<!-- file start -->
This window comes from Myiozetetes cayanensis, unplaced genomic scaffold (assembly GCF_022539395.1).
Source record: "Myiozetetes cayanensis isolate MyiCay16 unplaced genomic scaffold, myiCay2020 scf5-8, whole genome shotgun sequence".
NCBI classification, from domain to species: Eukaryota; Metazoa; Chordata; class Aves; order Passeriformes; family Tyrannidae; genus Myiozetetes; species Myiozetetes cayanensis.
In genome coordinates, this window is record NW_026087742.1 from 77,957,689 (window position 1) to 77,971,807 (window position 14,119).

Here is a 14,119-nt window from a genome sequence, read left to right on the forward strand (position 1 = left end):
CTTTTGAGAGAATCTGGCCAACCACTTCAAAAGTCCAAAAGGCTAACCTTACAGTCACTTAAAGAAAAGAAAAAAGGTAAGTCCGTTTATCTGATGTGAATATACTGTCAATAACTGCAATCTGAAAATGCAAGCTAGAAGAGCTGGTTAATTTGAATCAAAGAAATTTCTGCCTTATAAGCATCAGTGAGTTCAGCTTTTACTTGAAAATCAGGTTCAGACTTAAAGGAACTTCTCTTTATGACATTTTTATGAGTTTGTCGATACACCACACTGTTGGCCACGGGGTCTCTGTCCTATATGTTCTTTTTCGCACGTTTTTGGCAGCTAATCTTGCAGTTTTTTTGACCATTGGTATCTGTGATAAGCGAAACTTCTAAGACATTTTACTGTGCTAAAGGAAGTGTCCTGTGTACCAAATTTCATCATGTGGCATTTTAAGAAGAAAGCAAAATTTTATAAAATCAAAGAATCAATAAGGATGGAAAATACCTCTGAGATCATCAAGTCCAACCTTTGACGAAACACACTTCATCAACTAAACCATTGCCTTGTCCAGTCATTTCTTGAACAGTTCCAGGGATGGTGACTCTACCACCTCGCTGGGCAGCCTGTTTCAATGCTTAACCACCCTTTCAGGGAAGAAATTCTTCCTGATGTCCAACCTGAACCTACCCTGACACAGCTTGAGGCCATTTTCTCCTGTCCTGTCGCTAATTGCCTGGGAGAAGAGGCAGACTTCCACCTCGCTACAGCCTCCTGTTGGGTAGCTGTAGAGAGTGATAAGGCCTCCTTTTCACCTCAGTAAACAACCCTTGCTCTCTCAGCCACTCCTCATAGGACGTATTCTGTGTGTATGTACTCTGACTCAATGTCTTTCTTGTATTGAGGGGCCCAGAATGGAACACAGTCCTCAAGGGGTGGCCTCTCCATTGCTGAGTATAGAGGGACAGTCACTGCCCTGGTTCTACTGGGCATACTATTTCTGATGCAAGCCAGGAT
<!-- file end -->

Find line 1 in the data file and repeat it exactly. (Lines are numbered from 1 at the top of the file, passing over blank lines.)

This window comes from Myiozetetes cayanensis, unplaced genomic scaffold (assembly GCF_022539395.1).